Unexpected weight gain


Unexpected weight gain


your avatar   Cathryn, 35-year-old woman

Hi. I have gained 13lbs since March 2006. I have not been over-eating and seem to wee more often (like 10 times per morning). I have had several blood and urine tests at the doctor and they have all come back normal.

I am currently attending Weight Watchers and even though I am following it to the letter I have only lost 2lb in 3 weeks! This makes me even more sure that my weight gain and frequent toilet visits are something to do with my health rather than over-eating. I am not massively overweight (weight 11.9 stone and 5'7) but the fact that I cannot shift it is getting me down. I have been referred to the hospital in October. The only other thing I can think of is that I suffer from IBS. Any ideas?


    Jef Gazley, M.S., LMFT, LPC, LISAC, DCC

Hi Cathryn,

This is a bit outside of a counselor's expertise, but based on some personal experience and some training in Touch For Health I might be able to offer some possibilities that you can check out further.

There are a number of medical conditions that can cause weight to stubbornly remain and also some emotional issues. Hypothyroid can cause weight gain despite diet and exercise. Excessive peeing can occur with a Hyperthyroid condition, but I am aware of that symptom with Hypothyroidism. It might make sense to check that out. Be careful however, often naturopathic physicians read blood tests differently than medical doctors. I was diagnosed with a thyroid condition and I was helped by a naturopath, but my regular doctor didn't feel the blood work was positive enough to diagnose it.

Diabetes is also very hard to diagnose and often there is the same disagreement between the medical community and the naturopathic physicians. Frequent urination can be caused by this condition, but I am unaware of a link with weight gain unless the person craves simple carbohydrates. Craving sugar does often occur with diabetes.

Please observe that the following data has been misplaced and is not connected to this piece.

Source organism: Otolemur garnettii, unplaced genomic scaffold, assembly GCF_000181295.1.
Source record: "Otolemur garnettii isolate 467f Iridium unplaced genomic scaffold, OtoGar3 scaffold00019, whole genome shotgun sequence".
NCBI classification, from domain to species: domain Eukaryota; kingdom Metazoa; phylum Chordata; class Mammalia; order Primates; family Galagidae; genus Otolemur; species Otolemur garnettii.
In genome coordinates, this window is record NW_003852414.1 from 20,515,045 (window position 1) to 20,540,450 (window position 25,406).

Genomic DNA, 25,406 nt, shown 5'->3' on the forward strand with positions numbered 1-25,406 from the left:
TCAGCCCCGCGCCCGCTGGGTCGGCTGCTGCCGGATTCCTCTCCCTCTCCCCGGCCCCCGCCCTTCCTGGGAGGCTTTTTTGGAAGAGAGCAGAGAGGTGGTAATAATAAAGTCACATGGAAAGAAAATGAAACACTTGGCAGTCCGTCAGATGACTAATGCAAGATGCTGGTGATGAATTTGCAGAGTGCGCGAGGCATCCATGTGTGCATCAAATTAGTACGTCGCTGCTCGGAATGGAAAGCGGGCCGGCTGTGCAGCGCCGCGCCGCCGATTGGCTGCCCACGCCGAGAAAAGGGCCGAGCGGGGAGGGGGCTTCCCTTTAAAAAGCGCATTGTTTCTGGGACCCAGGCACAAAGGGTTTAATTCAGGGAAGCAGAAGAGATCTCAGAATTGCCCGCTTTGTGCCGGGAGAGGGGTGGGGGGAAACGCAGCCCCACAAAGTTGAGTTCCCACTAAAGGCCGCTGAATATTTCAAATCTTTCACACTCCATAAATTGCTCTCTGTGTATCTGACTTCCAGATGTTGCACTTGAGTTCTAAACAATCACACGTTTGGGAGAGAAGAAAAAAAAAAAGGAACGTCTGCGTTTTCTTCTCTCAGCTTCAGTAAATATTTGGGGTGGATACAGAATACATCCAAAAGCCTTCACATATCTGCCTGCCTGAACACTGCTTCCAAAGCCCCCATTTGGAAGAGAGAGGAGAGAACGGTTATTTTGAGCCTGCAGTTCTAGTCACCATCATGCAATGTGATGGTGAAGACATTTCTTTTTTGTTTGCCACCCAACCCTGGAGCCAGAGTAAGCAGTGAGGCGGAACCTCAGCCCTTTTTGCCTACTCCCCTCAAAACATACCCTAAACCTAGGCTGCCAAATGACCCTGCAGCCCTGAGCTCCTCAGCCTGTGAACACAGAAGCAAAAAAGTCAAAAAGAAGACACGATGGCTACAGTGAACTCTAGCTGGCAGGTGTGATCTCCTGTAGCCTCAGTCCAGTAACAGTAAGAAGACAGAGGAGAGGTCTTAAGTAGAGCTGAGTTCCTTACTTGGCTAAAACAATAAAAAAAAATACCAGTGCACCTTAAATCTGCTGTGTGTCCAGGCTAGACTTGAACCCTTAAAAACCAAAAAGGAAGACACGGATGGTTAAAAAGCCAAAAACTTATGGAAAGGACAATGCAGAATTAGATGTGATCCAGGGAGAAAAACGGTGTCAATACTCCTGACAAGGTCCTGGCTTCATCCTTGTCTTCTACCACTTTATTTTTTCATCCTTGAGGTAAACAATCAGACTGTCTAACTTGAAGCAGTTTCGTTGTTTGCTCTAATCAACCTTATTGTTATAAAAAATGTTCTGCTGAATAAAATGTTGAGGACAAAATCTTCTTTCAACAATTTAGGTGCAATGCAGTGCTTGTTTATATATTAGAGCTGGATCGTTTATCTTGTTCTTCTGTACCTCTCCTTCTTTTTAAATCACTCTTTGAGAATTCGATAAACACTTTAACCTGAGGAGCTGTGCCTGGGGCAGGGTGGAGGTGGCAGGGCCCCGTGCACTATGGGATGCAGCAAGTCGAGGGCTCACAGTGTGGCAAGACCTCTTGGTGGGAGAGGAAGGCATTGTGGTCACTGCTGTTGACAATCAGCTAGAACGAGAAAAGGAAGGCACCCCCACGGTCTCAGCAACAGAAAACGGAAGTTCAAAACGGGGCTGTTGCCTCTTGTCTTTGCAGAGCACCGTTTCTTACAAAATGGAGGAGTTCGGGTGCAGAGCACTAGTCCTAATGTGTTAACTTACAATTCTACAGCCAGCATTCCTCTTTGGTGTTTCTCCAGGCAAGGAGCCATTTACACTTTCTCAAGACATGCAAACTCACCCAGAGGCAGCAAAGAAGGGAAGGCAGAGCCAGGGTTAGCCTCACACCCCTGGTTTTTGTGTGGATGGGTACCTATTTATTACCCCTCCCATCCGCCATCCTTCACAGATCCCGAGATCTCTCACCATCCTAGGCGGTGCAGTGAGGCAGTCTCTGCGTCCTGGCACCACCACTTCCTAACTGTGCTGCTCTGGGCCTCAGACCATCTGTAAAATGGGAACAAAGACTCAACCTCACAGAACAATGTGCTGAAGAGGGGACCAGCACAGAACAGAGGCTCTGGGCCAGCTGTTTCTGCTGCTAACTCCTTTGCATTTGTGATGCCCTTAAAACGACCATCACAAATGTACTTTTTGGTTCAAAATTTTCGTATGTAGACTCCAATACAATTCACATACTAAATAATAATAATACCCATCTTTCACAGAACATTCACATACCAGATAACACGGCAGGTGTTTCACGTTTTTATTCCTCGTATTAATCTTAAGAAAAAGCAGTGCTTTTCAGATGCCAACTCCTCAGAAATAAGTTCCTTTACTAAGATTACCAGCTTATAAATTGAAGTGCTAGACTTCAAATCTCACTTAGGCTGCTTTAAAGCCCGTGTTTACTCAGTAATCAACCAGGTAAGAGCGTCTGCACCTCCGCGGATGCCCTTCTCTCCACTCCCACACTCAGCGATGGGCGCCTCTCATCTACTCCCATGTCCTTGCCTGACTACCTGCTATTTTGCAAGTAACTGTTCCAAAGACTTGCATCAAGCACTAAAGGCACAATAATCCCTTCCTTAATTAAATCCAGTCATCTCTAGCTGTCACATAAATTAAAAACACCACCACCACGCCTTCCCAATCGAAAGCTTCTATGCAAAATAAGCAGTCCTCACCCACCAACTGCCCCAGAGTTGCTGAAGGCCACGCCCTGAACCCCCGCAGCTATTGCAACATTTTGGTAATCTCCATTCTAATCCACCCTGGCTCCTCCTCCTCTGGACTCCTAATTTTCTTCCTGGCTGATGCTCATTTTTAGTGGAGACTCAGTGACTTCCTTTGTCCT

IBS or Irritable Bowel Syndrome can make it tougher to absorb food or eliminate it. Once again you will get different opinions about this problem from different health care professionals. The medical community usually will use symptomatic medication to control IBS. Applied Kinesiologists focus on resetting the Ileocecal Valve by rubbing a couple of acupressure points. It is a very simple and elegant solution to this usually stubborn problem.

I hope this has been helpful in terms of seeking out further help. Good luck and take care.


This question was answered by Jef Gazley M.S. Jef has practiced psychotherapy for twenty-five years, specializing in Love Addiction, Hypnotherapy, Relationship Management, Dysfunctional Families, Co-Dependency, Professional Coaching, and Trauma Issues. He is a trained counselor in EMDR, NET, TFT, and Applied Kinesiology. He is dedicated to guiding individuals to achieving a life long commitment to mental health and relationship mastery. His private practice locations are Scottsdale and Tempe, Arizona. You can also visit Jef at the internettherapist, the first audiovisual mental health online counseling center on the net.For more information visit: http://www.asktheinternettherapist.com/


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